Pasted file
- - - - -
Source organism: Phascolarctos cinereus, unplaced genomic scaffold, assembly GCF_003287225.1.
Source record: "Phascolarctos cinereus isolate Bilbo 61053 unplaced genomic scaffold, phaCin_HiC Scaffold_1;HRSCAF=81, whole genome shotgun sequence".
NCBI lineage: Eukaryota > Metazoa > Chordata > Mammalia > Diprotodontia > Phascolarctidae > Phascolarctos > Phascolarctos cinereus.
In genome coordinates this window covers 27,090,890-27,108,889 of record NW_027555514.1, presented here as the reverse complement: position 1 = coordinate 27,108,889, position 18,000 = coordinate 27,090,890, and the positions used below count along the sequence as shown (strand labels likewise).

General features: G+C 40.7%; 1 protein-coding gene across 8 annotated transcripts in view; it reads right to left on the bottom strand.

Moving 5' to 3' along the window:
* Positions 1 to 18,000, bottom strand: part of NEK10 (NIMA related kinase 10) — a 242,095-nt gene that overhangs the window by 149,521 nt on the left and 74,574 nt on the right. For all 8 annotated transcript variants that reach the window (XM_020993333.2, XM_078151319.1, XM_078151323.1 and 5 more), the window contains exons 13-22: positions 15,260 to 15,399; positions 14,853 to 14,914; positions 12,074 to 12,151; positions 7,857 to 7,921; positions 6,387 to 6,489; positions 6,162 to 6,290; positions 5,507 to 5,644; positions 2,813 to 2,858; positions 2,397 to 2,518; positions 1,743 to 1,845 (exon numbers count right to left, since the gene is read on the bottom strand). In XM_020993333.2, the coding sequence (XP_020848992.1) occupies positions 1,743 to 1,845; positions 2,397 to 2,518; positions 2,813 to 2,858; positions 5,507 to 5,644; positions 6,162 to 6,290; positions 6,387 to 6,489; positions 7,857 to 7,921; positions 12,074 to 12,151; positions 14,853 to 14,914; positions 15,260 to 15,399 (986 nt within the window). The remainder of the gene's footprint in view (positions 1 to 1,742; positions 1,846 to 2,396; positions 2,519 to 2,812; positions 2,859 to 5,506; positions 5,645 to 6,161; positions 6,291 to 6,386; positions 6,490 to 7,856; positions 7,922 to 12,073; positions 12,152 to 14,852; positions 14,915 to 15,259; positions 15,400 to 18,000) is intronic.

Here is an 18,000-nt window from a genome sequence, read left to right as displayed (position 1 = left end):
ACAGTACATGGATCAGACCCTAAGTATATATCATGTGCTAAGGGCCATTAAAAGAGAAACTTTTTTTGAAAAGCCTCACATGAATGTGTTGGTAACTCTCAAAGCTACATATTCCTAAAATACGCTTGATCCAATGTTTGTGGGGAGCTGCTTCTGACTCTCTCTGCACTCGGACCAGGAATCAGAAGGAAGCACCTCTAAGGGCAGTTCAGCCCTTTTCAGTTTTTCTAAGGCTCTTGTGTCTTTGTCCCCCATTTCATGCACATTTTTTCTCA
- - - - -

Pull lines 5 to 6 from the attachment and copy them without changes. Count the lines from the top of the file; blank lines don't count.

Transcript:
General features: G+C 40.7%; 1 protein-coding gene across 8 annotated transcripts in view; it reads right to left on the bottom strand.

Moving 5' to 3' along the window: